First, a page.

Willie Nelson’s voice wasn’t pitch perfect. His guitar playing, at times, sounded like an acoustical train wreck. He didn’t sing the melody to many of his hits. But as his new song says, “He isn’t Superman.”
He’s Willie Nelson. He’s 80 years old. He’s a living legend.
And no one at Germain Arena on Tuesday night had misgivings. The hooting, hollering crowd came to pay tribute to the country music hall of famer.
They also — maybe inadvertently because Nelson was to supposed to play Estero in January — came to celebrate his birthday, even though there’s a bit of a controversy about which day he was actually born.
“Are you ready to celebrate Willie’s 80th birthday,” said opening act Jamey Johnson, who receive a loud assertive cheer from the 2,500 attending. “He actually ruined it because he said he was born just before midnight.
So doesn’t anyone want to leave?”
The crowd answered with a boisterous, “No!”
They gave Nelson a standing “O” the moment he appeared on stage. They remained standing and cheering for more than two minutes.
Then Nelson gave them all he’s still got.
As a giant Texas flag dropped behind him, Nelson started the show with his hit “Whiskey River.”
Then there was a moment that no one could have imagined back in 1933. Almost every fan in the audience pulled out a smartphone and started recording a keepsake video.
They all wanted a personalized memory of Nelson.
For 90 minutes, Nelson gave them want they wanted. He stood front and center with his best friend, Trigger, a beaten-and-battered, autographed-filled Martin guitar, around his neck.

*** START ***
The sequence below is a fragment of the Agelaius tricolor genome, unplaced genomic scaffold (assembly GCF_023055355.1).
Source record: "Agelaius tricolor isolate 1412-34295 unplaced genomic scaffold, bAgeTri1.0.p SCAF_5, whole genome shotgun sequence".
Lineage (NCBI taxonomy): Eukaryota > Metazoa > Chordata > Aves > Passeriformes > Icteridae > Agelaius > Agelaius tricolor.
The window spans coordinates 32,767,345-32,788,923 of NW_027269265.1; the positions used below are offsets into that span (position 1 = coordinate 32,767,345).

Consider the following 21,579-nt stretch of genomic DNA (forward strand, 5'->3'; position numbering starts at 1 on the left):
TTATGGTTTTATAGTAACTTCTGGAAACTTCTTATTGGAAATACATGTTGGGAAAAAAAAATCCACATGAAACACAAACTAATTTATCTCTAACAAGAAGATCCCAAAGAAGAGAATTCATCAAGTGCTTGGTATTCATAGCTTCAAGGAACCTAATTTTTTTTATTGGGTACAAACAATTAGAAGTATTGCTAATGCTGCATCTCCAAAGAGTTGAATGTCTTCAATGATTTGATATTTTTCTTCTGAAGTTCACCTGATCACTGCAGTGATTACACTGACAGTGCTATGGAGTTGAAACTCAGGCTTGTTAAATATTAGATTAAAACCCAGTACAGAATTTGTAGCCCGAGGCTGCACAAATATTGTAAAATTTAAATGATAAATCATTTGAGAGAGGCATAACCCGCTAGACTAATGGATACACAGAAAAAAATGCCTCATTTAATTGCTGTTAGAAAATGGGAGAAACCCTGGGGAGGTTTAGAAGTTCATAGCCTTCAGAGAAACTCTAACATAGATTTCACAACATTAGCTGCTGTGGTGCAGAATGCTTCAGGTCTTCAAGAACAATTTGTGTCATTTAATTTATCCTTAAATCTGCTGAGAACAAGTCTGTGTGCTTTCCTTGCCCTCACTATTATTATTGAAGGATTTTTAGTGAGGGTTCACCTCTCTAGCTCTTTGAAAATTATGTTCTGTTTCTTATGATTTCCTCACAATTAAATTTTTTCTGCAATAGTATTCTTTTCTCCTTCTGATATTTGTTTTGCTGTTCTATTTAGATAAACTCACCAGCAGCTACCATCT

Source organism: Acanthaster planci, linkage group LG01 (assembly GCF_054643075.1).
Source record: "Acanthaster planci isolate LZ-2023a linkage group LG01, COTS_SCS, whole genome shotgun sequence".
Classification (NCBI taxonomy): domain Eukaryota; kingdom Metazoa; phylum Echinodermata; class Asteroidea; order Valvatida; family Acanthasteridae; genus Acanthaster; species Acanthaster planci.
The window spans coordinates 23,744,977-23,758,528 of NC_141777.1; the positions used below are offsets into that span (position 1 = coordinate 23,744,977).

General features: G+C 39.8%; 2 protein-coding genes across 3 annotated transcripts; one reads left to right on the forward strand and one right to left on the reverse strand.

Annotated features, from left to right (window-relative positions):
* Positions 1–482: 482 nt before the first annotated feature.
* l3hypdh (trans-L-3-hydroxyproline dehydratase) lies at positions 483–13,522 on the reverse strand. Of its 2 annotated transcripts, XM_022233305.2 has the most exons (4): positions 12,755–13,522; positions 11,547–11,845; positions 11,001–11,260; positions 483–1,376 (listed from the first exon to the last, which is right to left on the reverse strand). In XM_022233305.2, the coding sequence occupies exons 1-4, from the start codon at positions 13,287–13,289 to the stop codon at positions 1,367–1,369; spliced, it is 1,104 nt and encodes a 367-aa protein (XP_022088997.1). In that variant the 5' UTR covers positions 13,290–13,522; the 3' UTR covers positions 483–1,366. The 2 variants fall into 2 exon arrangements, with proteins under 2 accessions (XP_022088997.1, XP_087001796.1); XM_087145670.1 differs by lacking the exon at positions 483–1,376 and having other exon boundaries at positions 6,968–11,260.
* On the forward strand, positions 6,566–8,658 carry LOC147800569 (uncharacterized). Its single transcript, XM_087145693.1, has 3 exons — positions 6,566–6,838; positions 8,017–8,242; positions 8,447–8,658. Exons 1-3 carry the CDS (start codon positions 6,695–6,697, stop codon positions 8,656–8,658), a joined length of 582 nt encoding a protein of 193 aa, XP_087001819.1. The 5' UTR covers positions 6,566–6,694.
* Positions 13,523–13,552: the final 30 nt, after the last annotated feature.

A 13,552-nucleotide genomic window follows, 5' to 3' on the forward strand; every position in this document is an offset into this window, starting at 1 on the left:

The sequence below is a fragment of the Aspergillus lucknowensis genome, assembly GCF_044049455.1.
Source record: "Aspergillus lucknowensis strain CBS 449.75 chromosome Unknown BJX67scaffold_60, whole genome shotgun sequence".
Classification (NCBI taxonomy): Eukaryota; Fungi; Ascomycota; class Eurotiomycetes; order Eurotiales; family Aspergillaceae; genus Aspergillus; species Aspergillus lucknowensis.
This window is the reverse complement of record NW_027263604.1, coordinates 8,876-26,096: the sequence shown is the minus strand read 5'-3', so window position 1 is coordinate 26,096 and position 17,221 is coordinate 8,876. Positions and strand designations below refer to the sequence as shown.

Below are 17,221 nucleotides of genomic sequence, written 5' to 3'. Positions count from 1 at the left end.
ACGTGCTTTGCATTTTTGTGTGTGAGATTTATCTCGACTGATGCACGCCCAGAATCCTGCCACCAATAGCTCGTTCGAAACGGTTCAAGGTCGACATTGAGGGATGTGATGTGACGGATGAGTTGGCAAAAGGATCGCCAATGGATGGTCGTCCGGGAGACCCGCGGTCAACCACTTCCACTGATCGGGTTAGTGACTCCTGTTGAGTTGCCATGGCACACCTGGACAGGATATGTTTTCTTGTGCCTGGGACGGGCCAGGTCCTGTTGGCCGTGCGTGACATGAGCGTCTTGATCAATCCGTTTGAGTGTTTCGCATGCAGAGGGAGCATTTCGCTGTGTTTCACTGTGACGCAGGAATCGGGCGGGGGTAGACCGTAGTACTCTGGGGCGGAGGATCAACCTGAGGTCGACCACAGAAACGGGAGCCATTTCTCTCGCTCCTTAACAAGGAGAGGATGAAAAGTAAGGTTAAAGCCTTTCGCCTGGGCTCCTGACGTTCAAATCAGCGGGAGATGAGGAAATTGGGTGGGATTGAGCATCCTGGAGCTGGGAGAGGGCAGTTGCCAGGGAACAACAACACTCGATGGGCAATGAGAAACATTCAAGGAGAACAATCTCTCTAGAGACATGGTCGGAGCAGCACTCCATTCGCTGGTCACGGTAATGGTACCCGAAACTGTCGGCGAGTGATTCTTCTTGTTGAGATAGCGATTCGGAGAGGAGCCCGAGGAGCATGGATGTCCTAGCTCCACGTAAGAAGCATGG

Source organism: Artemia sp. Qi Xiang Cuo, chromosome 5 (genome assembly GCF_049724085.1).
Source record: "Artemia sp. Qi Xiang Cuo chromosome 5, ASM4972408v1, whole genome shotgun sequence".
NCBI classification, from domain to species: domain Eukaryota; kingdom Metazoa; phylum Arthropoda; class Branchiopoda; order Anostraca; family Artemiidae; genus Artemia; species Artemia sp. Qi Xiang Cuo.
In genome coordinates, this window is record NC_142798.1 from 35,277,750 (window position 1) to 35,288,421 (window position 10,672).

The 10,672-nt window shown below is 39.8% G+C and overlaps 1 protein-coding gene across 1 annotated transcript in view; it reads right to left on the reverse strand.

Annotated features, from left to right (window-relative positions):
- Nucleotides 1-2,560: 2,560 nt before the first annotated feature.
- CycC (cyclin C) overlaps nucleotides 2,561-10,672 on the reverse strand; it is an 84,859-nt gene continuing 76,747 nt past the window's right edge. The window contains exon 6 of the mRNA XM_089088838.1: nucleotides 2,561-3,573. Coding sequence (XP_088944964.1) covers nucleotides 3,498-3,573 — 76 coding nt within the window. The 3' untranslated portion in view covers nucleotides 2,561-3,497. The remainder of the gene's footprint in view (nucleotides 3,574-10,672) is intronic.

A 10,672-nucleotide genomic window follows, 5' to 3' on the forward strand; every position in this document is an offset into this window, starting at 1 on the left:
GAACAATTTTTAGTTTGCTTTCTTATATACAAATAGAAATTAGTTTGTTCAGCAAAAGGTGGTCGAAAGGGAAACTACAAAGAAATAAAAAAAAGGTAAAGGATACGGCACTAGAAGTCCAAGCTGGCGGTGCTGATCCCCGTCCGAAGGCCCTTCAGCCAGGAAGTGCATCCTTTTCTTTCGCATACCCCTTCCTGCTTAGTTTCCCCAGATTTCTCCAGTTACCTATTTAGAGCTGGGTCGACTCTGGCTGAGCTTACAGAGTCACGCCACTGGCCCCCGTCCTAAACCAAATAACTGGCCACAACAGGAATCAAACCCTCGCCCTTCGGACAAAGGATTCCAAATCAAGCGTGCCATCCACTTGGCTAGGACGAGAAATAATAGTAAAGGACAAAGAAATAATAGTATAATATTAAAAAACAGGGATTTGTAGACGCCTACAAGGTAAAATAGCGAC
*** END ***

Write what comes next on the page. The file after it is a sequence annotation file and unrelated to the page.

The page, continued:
Nelson and Trigger sounded a little rough at first, as if they were having a lovers’ quarrel. With his second song of the set “Still is Still Moving to Me,” Nelson was off beat with his pickin’.
His distinct baritone voice sounded so shaky during “Beer for the Horses,” it was hard to even recognize the chart-topping hit he sang with Toby Keith.
As if he was looking for some inspiration from the crowd, many of whom were wearing Texas flag shirts, bandannas on their heads and had their hair in pigtails, he broke into the Kris Kristofferson classic “Help Me Make It Through the Night.”
From then on, Nelson never stopped. He made it through the night with barely a break. And as the night wore on he was like a fine wine: He got better.
Nelson paid tribute to other legends, singing Waylon Jennings’ “Good-Hearted Woman” and Hank Williams “Jambalaya (On the Bayou)” and “Hey, Good Lookin.” During the Jennings classic, a haze of distinctive-smelling smoke appropriately floated above Nelson’s head.
Johnson also paid tribute to Nelson, calling him a “the best little brother,” and singing the Jennings’ hit “Walkin’.” Johnson was the perfect fit for a Nelson concert. He’s classic country complete with a steel-guitar and organ in his ensemble. He’s a throwback who appreciates his roots.
His latest album is a homage to songwriter Hank Cochran, and Johnson did him justice by singing an effortless and beautiful rendition of “I Fall to Pieces.” Johnson’s deep southern voice is distinctive and unique. And when he sang the beginning of his No. 1 song “In Color” a cappella it created goose bumps. No wonder the arena filled up before the opening act.
Nelson finally hit his vocal stride playing songs he made famous, “Mamas Don’t Let Your Babies Grow Up to Be Cowboys,” “You Were Always on My Mind,” and “On The Road Again.”
Most of the crowd marveled that Nelson is still on the road at his age.
To remind them about believing, Nelson sent them to church with an amen-filled “I Saw the Light,” and “I’ll Fly Away.”
Nelson even joked about his own mortality, singing his most recent hit, “Roll Me Up and Smoke Me When I Die.”
But to show he’s still celebrating life, Nelson gave the fans what they wanted. He performed “Happy Birthday,” belting out “Happy Birthday to Me.”
Only he could get away with singing to himself.
He’s Willie Nelson. He’s a living legend.